Introduction to Decision Tree Analysis in Project Risk Management
Business or project decisions vary with situations, which in-turn are fraught with threats and opportunities. Calculating the Expected Monetary Value of each possible decision path is a way to quantify each decision in monetary terms. Calculating Expected Monetary Value by using Decision Trees is a recommended Tool and Technique for Quantitative Risk Analysis. For the PMP exam, you need to know how to use Decision Tree Analysis to make decisions in Project Risk Management.
To understand how to calculate Expected Monetary Value for simple situations, read the Calculating the Expected Monetary Value (EMV) article.
In this article, we’ll look at a Decision Trees example that’ll illustrate the use of Decision Tree Analysis in Project Risk Management.
Steps to Use Decision Trees Analysis
To use Decision Tree Analysis in Project Risk Management, you need to:
- Document a decision in a decision tree.
- Assign a probability of occurrence for the risk pertaining to that decision.
- Assign monetary value of the impact of the risk when it occurs.
- Compute the Expected Monetary Value for each decision path.
The simplest way to understand decision trees is by looking at a Decision Trees example in Project Risk Management.
Decision Trees Example – Scenario
Suppose your organization is using a legacy software. Some influential stakeholders believe that by upgrading this software your organization can save millions, while others feel that staying with the legacy software is the safest option, even though it is not meeting the current company needs. The stakeholders supporting the upgrade of the software are further split into two factions: those that support buying the new software and those that support building the new software in-house. Confusion reigns in the meeting room with stakeholders pointing out negative risks for each option!!!
By exploring all possibilities and consequences, you can quantify the decisions and convince stakeholders. This is known as Decision Tree Analysis. The following Decision Trees example uses Decision Tree Analysis to help make an informed Project Risk Management decision. The computations involve calculating the Expected Monetary Value. Read on to learn more about Decision Trees and Decision Tree Analysis.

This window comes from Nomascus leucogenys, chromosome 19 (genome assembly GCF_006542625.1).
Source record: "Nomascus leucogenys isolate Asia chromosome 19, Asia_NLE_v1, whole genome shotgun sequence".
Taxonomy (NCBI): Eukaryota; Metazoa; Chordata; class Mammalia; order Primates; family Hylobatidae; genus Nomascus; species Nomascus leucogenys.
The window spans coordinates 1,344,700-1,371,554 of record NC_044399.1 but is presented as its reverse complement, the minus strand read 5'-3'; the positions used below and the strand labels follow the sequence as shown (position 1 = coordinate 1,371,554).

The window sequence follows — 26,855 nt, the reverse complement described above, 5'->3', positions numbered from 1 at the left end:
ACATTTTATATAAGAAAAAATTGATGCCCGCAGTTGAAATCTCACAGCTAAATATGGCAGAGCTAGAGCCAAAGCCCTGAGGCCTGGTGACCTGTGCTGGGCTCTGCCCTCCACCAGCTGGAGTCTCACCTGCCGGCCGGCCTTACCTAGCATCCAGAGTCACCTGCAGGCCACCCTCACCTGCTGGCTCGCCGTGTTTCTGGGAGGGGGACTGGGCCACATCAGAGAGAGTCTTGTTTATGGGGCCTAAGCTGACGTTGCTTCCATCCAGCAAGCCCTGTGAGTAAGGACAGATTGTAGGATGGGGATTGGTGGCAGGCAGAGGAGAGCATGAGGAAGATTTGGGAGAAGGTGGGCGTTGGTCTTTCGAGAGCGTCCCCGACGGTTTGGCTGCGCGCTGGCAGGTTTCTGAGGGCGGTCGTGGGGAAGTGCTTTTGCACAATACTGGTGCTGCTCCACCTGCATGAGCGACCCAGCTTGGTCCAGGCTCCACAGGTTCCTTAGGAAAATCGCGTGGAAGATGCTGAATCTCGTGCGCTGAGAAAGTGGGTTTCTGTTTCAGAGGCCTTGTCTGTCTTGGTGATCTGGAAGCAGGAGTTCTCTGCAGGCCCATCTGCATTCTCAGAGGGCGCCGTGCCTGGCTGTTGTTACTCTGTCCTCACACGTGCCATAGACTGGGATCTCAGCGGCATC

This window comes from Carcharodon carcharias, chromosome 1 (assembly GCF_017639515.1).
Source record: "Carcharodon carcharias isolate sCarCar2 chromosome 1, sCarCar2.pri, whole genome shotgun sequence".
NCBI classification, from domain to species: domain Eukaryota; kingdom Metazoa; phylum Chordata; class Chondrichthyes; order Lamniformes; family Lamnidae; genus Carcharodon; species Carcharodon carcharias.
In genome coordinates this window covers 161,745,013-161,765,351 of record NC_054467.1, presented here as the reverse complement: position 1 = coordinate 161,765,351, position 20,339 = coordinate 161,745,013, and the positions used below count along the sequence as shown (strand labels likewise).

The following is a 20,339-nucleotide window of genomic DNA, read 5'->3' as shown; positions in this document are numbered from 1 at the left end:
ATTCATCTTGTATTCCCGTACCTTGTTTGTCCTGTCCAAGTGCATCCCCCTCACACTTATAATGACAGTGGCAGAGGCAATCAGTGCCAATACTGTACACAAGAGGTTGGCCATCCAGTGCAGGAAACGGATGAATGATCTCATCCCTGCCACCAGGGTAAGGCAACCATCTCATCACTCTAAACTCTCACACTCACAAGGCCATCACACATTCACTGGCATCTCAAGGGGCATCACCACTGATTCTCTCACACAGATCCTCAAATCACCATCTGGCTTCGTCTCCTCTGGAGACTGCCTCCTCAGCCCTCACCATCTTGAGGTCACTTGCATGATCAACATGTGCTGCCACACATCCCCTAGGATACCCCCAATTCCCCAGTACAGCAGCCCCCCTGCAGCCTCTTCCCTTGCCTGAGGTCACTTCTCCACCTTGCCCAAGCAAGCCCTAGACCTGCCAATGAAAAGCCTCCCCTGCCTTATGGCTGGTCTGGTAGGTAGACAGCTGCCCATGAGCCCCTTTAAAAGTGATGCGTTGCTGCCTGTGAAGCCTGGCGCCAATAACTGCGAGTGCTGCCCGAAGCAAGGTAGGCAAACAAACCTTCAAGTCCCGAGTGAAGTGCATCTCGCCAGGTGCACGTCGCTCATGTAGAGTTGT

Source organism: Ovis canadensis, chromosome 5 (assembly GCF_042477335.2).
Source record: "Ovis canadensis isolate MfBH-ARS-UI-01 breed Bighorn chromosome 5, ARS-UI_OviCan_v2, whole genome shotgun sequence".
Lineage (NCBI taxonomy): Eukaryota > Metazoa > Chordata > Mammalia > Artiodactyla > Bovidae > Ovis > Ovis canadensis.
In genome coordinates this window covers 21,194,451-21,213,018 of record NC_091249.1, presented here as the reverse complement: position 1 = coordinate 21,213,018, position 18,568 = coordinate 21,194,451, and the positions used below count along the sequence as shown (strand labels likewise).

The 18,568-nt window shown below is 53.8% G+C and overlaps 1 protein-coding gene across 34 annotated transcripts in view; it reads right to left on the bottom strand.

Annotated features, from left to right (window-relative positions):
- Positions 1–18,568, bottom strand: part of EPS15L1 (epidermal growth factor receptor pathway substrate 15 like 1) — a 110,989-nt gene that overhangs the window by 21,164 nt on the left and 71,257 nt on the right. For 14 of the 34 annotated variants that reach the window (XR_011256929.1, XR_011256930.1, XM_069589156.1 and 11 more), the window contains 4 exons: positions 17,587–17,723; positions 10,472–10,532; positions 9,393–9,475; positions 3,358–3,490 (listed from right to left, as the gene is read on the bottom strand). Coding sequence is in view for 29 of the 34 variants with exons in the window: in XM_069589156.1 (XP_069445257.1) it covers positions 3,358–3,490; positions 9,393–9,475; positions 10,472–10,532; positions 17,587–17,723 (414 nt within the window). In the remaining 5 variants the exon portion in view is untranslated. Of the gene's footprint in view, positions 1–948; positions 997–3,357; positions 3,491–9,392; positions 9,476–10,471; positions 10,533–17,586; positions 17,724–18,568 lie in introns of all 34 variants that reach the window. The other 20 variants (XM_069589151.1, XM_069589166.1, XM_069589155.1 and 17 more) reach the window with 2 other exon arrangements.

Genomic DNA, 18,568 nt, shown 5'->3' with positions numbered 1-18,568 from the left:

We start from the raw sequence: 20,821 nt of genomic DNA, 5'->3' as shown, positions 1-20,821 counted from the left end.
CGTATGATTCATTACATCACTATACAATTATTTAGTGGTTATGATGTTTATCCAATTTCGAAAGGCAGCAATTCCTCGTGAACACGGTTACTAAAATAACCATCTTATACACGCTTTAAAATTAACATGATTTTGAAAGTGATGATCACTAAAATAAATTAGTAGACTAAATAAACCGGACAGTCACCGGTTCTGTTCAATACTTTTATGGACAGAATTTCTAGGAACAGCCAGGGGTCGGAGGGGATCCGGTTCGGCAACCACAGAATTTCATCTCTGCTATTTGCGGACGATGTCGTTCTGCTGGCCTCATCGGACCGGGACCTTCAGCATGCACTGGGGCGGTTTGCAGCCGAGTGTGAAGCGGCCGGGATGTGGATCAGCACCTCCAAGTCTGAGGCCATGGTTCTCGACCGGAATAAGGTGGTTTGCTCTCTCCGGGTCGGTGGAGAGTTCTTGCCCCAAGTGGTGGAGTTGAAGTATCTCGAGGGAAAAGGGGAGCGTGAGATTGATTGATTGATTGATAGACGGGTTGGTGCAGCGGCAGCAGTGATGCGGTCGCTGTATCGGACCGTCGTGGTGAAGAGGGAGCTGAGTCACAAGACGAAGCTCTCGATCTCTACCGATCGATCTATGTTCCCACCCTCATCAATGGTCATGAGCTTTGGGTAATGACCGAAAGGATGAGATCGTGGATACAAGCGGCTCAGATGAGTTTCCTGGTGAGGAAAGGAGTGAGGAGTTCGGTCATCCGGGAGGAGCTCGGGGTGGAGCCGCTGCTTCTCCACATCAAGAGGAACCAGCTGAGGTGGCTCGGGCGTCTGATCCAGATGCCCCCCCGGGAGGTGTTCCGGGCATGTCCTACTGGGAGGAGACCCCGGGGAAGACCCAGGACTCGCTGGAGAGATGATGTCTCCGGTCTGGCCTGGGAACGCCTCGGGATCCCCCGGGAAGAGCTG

Decision Trees Example – Building the Decision Tree to Use in Decision Tree Analysis
In this scenario, you can either:
- Build the new software: To build the new software, the associated cost is $500,000.
Buy the new software: To buy the new software, the associated cost is $750,000.
- Stay with the legacy software: If the company decides to stay with the legacy software, the associated cost is mainly maintenance and will amount to $100,000.
Looking at the options listed above, you can start building the decision trees as shown in the diagram. By looking at this information, the lobby for staying with the legacy software would have the strongest case. But, let’s see how it pans out. Read on.
The Buy the New Software and Build the New Software options will lead to either a successful deployment or an unsuccessful one. If the deployment is successful then the impact is zero, because the risk will not have materialized. However, if the deployment is unsuccessful, then the risk will materialize and the impact is $2 million. The Stay with the Legacy Software option will lead to only one impact, which is $2 million, because the legacy software is not currently meeting the needs of the company. Nor, will it meet the needs should there be growth. In this example, we have assumed that the company will have growth.
In this example, Decision Trees analysis will be used to make the project risk management decision. The next step is to compute the Expected Monetary Value for each path in the Decision Trees. Let’s see how this helps in this Decision Trees example.
Decision Trees Example – Calculating Expected Monetary Value for each Decision Tree Path
The diagram depicts the decision tree. Now, you can calculate the Expected Monetary Value for each decision. The Expected Monetary Value associated with each risk is calculated by multiplying the probability of the risk with the impact. By doing this, we get the following:
- Build the new software: $ 2,000,000 * 0.4 = $ 800,000
- Buy the new software: $ 2,000,000 * 0.05 = $ 100,000
- Staying with the legacy software: $ 2,000,000 * 1 = $ 2,000,000
Now, add the setup costs to each Expected Monetary Value:
- Build the new software: $ 500,000 + $ 800,000 = $ 1,300,000
- Buy the new software: $ 750,000 + $ 100,000 = $ 850,000
- Staying with the legacy software: $ 100,000 + $ 2,000,000 = $ 2,100,000
View the image above, to see how all the figures above look like in a Decision Tree after conducting a Decision Tree Analysis. Now let’s make the decision in this Decision Trees example. This will illustrate the role of Decision Trees in Project Risk Management.
Decision Trees Example – Making the Decision
Looking at the Expected Monetary Values computed in this Decision Trees example, you can see that buying the new software is actually the most cost efficient option, even though its initial setup cost is the highest. Staying with the legacy software is by far the most expensive option.
When you conduct a SWOT Analysis to determine whether a business idea is worth pursuing, there is no quantified data to support your decision. Decision Trees and Decision tree analysis help you quantify the data, which is then useful in convincing stakeholders. It is a critical part in Project Risk Management.